Photography by Roger Erickson
Heroes, past and present, who play for our team.
The world took a collective gasp 25 years ago during the 1988 Seoul Olympics when Louganis hit the springboard, suffered a concussion, and still earned the gold. Considered the greatest diver of all time, he shocked fans in 1996 by coming out as both gay and HIV-positive. Since then, Louganis has spoken out for HIV/AIDS rights and protections, while also mentoring athletes. “It’s important -- just being an example is the only thing I can do,” he says. “The only thing I have control of is who I am and what I do and say.”
A documentary duo—Will Sweeney and Charyl Furjanic—are attempting to produce a feature film about the diver, titled Back on Board. "As a gay filmmaker, I’ve always admired Greg," Furjanic said. "And I see this film as an opportunity to reintroduce a true pioneer to the American public."
“I literally thought that my mom had taken away my penis.” That’s how Taylor Edelmann describes growing up as a girl. Seeking an outlet for his anxiety and confusion, he turned to volleyball, eventually accepting an offer at Purchase College, 30 miles from New York City, where he became a rising star on the women’s volleyball team. And then, in the winter of 2012, Edelmann switched teams -- and genders. Remarkably, players, coaches, and teachers rallied round in a textbook show of support. Edelmann was voted team captain at the end of his junior season and graduated this spring with a B.A. in psychology.
An All-American running back born in Illinois and raised in California, young David Kopay -- tall, well-built, and forceful on the field -- appeared to be the quintessential NFL player. He would go on to create a new mold in 1975 when he came out as gay. His 1977 book, The David Kopay Story, was an instant bestseller. “[Speaking out] was important then and it’s important now,” says Kopay, “but it’s even more important now because there’s a much more positive attitude about the progress we have made in our community, the visibility that we’ve achieved.” Now 71 years old, Kopay dedicates his days to helping achieve equality on the field through his work with the Gay and Lesbian Athletics Foundation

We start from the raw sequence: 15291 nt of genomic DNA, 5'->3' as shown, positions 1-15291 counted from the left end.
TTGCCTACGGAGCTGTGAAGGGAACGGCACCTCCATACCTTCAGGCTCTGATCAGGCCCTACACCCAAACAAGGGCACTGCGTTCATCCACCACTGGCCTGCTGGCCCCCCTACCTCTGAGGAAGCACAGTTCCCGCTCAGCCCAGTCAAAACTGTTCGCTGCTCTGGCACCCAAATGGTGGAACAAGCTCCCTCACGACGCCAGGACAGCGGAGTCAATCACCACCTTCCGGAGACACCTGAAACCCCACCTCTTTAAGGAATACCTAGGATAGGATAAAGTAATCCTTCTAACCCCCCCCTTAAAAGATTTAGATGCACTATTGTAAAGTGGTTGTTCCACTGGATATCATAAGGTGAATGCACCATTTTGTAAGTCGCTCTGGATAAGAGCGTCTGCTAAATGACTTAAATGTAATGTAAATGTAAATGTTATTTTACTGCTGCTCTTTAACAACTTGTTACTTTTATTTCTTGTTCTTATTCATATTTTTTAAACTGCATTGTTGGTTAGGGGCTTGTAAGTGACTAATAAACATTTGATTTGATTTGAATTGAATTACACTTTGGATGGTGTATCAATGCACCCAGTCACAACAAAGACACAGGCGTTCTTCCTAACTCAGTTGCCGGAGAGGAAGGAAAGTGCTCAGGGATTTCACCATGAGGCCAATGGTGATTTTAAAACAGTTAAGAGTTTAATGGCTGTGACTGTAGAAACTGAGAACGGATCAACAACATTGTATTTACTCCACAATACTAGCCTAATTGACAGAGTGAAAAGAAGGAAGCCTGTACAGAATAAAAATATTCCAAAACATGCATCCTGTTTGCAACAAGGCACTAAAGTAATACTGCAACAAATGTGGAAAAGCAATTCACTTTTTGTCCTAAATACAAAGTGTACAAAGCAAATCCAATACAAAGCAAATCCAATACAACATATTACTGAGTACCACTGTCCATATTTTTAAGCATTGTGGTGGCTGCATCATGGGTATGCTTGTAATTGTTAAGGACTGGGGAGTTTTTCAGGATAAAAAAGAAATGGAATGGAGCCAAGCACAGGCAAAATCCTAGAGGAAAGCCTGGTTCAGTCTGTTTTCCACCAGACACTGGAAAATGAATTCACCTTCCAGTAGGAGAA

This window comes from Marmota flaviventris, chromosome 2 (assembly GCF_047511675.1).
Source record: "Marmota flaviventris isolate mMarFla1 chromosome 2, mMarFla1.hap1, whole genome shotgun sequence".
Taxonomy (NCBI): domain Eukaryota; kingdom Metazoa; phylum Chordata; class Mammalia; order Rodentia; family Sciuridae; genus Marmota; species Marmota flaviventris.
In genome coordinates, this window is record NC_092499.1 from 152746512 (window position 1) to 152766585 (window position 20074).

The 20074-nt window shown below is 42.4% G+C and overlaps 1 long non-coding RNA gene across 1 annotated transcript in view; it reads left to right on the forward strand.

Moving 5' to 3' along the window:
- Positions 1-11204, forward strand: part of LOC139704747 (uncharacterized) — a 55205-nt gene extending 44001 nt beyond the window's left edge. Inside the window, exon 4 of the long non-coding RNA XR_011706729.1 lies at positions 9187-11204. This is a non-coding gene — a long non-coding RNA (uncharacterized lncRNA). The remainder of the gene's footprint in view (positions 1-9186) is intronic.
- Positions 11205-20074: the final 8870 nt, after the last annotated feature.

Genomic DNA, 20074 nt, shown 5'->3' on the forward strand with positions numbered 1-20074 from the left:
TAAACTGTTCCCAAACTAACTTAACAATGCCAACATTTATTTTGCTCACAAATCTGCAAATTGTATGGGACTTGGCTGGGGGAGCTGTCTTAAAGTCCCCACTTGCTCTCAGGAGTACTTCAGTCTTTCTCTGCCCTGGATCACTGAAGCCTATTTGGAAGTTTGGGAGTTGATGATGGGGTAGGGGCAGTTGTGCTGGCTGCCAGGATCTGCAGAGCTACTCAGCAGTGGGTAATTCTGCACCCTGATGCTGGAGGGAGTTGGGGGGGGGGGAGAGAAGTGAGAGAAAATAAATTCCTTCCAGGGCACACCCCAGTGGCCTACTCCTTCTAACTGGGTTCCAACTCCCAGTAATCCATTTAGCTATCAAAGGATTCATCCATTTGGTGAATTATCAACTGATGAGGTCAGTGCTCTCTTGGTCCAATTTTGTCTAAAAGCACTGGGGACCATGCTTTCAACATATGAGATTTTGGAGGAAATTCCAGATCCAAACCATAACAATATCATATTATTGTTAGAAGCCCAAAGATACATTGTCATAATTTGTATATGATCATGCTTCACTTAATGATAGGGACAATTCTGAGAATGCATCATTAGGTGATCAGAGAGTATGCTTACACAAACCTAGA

A competitor in the men’s 100-meter breaststroke at the 2012 London Olympics, New Zealand–born swimmer Amini Fonua has made even more waves by publicly coming out this year. Tonga’s flag bearer at the Games, Fonua, a member of Texas A&M’s Class of 2013, made the announcement in part to defend his alma mater after the Princeton Review included Texas A&M on its list of the most “LGBT-unfriendly” schools. He graduated this year with a B.A. in telecommunications and multimedia studies.
After retiring from Major League Baseball in 1995, Bean came out publicly in 1999, sparking a major uproar in professional sports and a wider discussion about what it means to be a gay athlete. Since then, he’s remained one of the most visible and vocal advocates for combating homophobia in pro men’s sports. Now Bean is a successful real estate agent in the greater Los Angeles area and vice-chairman of Ben Cohen’s StandUp Foundation, dedicated to anti-bullying and equality in sports. “Over the last 10, 11, 12 years, I’ve put myself out there as a responsibility,” he says. “My first thought when I heard about Jason Collins was, We are changing."
Cornerback Wade Davis was a rising star in the NFL until a leg injury cut his career short. The former Tennessee Titan, who came out in 2012, has since found a new calling: He’s become an LGBTQ activist and educator, working at the Hetrick-Martin Institute where he teaches queer youth life skills. He’s also set up a sports camp in Chicago that brings LGBTQ youth together with straight allies. “I’m able to work with amazing young people,” Davis says, “to tell their stories, to do some advocacy work, and to do work in the community to really change hearts and minds.”
Gendreau set a regional scoring record with the Division I Middle Tennessee Blue Raiders. He’s a kicker who remained out and proud during this year’s NFL draft -- a first -- and he’s passionate about his Christian faith, a rarity in the world of gay celebrity. Gendreau hit the national scene in April, and while the NFL overlooked him this go-round, the 24-year-old says he plans on trying until he makes the team.